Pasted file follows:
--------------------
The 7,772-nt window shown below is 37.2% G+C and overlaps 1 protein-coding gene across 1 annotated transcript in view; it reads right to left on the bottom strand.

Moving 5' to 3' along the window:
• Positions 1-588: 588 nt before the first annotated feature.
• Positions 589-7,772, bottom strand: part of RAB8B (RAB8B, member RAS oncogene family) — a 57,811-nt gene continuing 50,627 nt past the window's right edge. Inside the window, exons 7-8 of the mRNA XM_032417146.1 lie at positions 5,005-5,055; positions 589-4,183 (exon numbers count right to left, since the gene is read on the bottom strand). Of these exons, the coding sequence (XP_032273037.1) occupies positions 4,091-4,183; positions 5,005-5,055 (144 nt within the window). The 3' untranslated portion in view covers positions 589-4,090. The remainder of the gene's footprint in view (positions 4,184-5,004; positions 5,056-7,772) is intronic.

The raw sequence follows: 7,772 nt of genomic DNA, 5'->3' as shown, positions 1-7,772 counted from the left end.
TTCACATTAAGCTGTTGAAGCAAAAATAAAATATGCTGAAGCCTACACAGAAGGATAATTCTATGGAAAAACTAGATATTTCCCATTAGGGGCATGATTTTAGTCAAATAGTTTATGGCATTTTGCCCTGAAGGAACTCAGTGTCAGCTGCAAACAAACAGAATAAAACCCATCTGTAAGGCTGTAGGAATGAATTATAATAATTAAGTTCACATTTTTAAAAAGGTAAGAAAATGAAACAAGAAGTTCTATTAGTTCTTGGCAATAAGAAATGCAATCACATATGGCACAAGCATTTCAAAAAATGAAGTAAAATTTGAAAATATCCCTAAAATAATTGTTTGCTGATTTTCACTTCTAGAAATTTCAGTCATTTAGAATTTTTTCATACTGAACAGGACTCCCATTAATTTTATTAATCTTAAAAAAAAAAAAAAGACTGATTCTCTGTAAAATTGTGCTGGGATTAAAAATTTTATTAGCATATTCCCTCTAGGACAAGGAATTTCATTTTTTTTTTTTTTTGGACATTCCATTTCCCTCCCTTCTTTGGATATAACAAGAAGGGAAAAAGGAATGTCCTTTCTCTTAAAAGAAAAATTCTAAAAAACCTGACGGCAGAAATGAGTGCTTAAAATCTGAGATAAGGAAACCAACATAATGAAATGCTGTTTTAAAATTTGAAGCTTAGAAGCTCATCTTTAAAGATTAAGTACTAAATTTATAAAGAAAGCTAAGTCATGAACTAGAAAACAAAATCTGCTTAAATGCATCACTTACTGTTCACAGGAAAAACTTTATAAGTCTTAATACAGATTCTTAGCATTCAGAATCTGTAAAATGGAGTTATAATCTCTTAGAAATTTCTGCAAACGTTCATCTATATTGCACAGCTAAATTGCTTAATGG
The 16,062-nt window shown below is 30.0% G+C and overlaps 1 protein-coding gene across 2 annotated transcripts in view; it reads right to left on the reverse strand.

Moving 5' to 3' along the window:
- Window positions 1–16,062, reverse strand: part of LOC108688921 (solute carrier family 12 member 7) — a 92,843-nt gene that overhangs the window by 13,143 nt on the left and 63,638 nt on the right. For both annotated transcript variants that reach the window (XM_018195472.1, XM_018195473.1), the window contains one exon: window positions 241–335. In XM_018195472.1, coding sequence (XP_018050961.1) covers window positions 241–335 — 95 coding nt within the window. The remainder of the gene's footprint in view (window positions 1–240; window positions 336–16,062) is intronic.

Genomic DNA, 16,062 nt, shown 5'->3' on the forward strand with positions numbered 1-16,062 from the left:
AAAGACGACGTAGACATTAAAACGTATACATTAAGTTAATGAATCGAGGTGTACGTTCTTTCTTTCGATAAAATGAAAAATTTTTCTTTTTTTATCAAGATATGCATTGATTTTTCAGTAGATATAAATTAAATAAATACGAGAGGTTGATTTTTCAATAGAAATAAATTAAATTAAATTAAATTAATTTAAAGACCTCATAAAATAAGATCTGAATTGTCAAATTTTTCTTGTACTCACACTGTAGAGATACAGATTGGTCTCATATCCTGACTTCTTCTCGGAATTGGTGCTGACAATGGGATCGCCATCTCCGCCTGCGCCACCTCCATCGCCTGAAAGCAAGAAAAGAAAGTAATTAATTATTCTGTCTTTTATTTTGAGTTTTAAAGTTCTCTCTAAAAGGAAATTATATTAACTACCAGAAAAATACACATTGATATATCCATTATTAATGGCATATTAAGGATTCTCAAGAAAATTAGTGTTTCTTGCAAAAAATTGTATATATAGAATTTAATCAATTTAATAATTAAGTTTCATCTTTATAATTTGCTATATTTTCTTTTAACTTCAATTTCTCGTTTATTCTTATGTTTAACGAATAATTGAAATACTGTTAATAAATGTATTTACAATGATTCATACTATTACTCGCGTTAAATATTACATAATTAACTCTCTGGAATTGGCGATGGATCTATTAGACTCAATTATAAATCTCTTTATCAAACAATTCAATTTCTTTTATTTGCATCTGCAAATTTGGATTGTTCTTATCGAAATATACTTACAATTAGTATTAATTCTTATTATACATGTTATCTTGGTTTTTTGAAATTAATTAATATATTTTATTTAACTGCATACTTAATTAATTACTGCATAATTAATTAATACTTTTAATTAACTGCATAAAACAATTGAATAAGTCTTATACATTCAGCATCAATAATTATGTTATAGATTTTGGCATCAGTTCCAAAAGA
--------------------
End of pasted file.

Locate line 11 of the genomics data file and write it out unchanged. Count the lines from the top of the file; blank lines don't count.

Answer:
AAAGACGACGTAGACATTAAAACGTATACATTAAGTTAATGAATCGAGGTGTACGTTCTTTCTTTCGATAAAATGAAAAATTTTTCTTTTTTTATCAAGATATGCATTGATTTTTCAGTAGATATAAATTAAATAAATACGAGAGGTTGATTTTTCAATAGAAATAAATTAAATTAAATTAAATTAATTTAAAGACCTCATAAAATAAGATCTGAATTGTCAAATTTTTCTTGTACTCACACTGTAGAGATACAGATTGGTCTCATATCCTGACTTCTTCTCGGAATTGGTGCTGACAATGGGATCGCCATCTCCGCCTGCGCCACCTCCATCGCCTGAAAGCAAGAAAAGAAAGTAATTAATTATTCTGTCTTTTATTTTGAGTTTTAAAGTTCTCTCTAAAAGGAAATTATATTAACTACCAGAAAAATACACATTGATATATCCATTATTAATGGCATATTAAGGATTCTCAAGAAAATTAGTGTTTCTTGCAAAAAATTGTATATATAGAATTTAATCAATTTAATAATTAAGTTTCATCTTTATAATTTGCTATATTTTCTTTTAACTTCAATTTCTCGTTTATTCTTATGTTTAACGAATAATTGAAATACTGTTAATAAATGTATTTACAATGATTCATACTATTACTCGCGTTAAATATTACATAATTAACTCTCTGGAATTGGCGATGGATCTATTAGACTCAATTATAAATCTCTTTATCAAACAATTCAATTTCTTTTATTTGCATCTGCAAATTTGGATTGTTCTTATCGAAATATACTTACAATTAGTATTAATTCTTATTATACATGTTATCTTGGTTTTTTGAAATTAATTAATATATTTTATTTAACTGCATACTTAATTAATTACTGCATAATTAATTAATACTTTTAATTAACTGCATAAAACAATTGAATAAGTCTTATACATTCAGCATCAATAATTATGTTATAGATTTTGGCATCAGTTCCAAAAGA